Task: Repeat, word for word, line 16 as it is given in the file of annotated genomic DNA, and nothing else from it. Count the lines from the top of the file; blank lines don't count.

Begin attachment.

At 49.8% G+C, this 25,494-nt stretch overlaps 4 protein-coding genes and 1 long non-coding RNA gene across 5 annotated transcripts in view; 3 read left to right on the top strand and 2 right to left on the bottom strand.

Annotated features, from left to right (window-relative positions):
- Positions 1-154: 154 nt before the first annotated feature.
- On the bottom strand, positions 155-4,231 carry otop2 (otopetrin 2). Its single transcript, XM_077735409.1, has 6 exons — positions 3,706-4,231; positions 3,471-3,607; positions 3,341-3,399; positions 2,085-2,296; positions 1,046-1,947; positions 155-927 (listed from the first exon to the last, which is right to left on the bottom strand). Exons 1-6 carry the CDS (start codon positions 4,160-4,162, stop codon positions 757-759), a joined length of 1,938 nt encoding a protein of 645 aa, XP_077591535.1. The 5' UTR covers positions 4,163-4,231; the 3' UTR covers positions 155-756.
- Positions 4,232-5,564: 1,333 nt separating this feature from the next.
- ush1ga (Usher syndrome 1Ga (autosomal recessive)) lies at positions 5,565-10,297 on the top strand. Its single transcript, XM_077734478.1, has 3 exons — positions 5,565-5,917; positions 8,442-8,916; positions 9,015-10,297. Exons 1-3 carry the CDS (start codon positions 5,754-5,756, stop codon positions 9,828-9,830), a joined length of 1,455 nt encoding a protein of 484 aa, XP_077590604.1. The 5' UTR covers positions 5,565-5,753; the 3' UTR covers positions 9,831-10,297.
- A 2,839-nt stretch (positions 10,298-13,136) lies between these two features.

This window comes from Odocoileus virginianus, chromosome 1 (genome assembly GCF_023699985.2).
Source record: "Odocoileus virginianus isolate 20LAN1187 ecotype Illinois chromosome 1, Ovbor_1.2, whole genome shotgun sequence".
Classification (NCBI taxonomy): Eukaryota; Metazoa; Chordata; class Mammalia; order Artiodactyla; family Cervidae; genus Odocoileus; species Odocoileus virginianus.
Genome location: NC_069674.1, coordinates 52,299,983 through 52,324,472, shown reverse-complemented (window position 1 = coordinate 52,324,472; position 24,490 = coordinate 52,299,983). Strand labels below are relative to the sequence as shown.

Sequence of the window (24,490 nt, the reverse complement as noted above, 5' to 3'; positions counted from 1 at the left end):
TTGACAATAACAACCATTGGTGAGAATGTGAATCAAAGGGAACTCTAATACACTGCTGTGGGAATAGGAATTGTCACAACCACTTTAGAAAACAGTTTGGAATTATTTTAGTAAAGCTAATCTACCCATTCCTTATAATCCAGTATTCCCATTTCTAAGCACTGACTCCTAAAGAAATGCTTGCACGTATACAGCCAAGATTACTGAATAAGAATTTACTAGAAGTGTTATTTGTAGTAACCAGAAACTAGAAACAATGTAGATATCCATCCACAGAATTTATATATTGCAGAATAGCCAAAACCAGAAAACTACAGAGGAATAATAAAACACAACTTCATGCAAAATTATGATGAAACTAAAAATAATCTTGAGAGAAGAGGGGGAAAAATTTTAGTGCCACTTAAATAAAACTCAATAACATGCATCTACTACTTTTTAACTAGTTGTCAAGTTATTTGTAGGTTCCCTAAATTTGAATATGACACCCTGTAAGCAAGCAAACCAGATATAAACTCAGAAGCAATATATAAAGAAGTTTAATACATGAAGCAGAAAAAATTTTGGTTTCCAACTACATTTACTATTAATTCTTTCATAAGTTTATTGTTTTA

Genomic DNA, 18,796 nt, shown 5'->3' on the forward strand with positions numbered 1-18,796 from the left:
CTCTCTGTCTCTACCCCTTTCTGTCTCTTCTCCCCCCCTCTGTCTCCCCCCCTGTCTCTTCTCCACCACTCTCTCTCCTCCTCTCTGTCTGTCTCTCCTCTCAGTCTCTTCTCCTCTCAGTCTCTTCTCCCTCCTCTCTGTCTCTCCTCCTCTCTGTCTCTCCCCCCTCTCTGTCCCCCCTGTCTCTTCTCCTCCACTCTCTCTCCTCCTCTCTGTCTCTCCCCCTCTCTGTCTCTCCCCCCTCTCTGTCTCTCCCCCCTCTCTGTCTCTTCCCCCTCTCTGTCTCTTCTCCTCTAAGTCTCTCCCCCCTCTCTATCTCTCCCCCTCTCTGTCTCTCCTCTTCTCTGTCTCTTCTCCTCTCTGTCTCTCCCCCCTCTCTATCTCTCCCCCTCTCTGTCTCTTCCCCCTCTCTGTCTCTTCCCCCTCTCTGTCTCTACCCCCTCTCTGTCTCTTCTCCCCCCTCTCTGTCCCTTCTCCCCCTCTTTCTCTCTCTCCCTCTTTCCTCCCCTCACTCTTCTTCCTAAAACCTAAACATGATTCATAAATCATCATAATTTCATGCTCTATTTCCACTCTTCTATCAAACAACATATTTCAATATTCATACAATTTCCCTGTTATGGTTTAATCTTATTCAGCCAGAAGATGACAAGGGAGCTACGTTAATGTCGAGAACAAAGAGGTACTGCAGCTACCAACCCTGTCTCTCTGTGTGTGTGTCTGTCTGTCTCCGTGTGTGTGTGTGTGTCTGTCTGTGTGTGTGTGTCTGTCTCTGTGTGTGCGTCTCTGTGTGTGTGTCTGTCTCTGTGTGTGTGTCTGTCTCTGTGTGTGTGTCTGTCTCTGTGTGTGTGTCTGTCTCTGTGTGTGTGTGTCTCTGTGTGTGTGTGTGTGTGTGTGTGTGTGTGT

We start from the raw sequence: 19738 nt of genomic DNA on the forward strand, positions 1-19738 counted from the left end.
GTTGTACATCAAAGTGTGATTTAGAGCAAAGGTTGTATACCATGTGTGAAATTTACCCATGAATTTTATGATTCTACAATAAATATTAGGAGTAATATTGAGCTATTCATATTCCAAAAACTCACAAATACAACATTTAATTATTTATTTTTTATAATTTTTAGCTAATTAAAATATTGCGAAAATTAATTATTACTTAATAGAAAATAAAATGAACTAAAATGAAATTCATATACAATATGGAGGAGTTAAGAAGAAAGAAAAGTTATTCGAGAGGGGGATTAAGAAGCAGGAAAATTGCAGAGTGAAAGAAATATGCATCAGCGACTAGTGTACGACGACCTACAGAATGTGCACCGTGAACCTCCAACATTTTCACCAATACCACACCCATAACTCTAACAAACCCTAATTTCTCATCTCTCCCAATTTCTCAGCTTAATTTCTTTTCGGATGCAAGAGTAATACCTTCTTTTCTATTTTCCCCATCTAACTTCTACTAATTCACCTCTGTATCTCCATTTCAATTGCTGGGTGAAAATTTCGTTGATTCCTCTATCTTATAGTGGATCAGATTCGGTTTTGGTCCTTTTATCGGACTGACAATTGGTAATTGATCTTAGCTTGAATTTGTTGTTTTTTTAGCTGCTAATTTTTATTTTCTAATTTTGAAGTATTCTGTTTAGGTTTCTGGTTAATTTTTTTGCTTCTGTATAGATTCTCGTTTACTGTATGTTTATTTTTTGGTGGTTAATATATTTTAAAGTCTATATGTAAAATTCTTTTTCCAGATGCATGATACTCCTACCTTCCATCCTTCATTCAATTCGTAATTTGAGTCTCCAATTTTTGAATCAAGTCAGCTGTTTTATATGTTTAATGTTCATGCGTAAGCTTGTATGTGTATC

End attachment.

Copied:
We start from the raw sequence: 19738 nt of genomic DNA on the forward strand, positions 1-19738 counted from the left end.